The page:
This sinister and psychologically rich novel was made into an equally superb cult movie starring Humphrey Bogart and Gloria Grahame. But the film doesn’t follow the book’s trajectory, which, with its stark themes of male rage and paranoia is a deeper, darker treat for readers who like a walk on the dark side.
Queenpin by Megan Abbott (2007)
If Dorothy B. Hughes was the first master of feminist noir, then Megan Abbott is easily her successor.
Much of Abbott’s work delves into the intense relationships among young women and the pressures they face in navigating the expectations of those around them.
But Abbott’s strength is in the sly way she subverts this narrative in her presentation of women who, by proudly exhibiting ambition and agency, offer up a sharp exploration of female power dynamics.
Queenpin is such a novel. Set in a mid-20th-century crime underworld, it’s a clever, fun and fast-paced coming-of-age story about a young woman who finds herself plucked from obscurity to become the protegee of a powerful female crime boss.
Yet as the eager unnamed narrator begins to rise under the tough guidance of the Queenpin of the title, her hunger for the high life rises in tandem.
Soon, passion, lies and misplaced loyalty start to tear a rift between the teacher and her student, and as one bad decision after another spins out of control, the story speeds towards its fantastically brutal and inevitable finish.
Laura by Vera Caspary (1943)
The body of a beautiful, independent, career woman, Laura Hunt, is found in her New York apartment having been shot in the face, and so begins Vera Caspary’s atmospheric noir novel, Laura.
Caspary uses an innovative narrative structure around which to weave her sinister and twisted plot, and it works brilliantly to drive the story’s suspense and shocks.
Like Du Maurier’s Rebecca or Elizabeth von Armin’s Vera, Laura’s character is served up to us through the unreliable opinions of the men who purport to have known her best. This includes the detective assigned to solve her murder who finds himself falling for his version of the dead girl.
As such, the tale becomes an ingenious exploration of the need for men to control the identity of the women they desire, and the fight for agency that women have to face daily in a world where all they want to do is make it on their own.
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Claire DeWitt and the City of the Dead by Sara Gran (2011)
City of the Dead is the first in Sara Gran’s Claire DeWitt series. The novel introduces us to the hard-nosed, smart-as-a-whip, P.I. who returns home to post-Katrina New Orleans to take on a missing persons case.
DeWitt is no ordinary gumshoe. Whether consulting the I Ching or hoovering up hallucinogenics, nothing’s left off the table if it’ll help her get her guy.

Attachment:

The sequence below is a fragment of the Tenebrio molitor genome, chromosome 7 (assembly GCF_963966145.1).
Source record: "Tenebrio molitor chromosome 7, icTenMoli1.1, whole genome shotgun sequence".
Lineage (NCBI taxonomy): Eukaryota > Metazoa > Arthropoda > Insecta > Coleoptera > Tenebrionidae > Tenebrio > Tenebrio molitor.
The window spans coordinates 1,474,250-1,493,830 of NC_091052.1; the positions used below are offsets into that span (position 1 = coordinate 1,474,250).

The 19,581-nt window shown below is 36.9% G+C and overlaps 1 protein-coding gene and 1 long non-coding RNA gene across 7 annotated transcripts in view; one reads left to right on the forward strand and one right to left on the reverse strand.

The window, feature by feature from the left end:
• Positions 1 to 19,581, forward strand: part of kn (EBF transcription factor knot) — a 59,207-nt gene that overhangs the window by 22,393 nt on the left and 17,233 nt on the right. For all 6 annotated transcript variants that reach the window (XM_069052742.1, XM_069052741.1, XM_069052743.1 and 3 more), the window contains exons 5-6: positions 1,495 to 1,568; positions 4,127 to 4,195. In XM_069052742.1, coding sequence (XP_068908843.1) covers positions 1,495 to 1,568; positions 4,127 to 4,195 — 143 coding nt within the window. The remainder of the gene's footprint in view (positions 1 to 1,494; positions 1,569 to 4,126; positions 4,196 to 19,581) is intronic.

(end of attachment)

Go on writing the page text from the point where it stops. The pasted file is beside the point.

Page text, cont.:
As such, she doesn’t conform to the classic femme fatale or naïve girl-next-door type of noir-themed novels. Rather, she proves she can hold her own in a male-dominated field with skill and confidence in her own abilities – no matter how wacko they might seem.
But what makes Gran’s P.I., and the novel overall, so fresh and original, is the deep dive into DeWitt’s personal history and past struggles. What we get is a greater insight into why she is the way she is and the impact of her experiences as a woman.
Deeply flawed and vulnerable, these complexities thus reflect a more realistic and nuanced portrayal of a woman that we’re much less used to in the mean streets of noir detective fiction.
Out by Natsuo Kirino (2003)
Kirino’s dark and daring novel about four working-class women at a Tokyo bento-box factory who become embroiled in a murder plot, is a modern-day classic, even if it is hard on the stomach at times.
In her exploration of the consequences of violence against women and how some women may resort to drastic measures to protect themselves or seek revenge, Kirino doesn’t hold back.
And why should she? The reality of violence is not pretty. Nor is the reality of the lives of so many working-class women like those in Out, who find themselves overlooked and under-appreciated by their families and society at large.
Out is unflinchingly gruesome and grim in parts. But the power of female friendships is as integral to this superb plot as is the expression of female rage. The four women at the centre of the story form a tight-knit group, supporting not just their ability to commit the unimaginable, but their desire to rise above the unacceptable.
These rich female relationships, along with themes of economic empowerment and violence against women, make this dark and disturbing novel a captivating example of feminist noir fiction.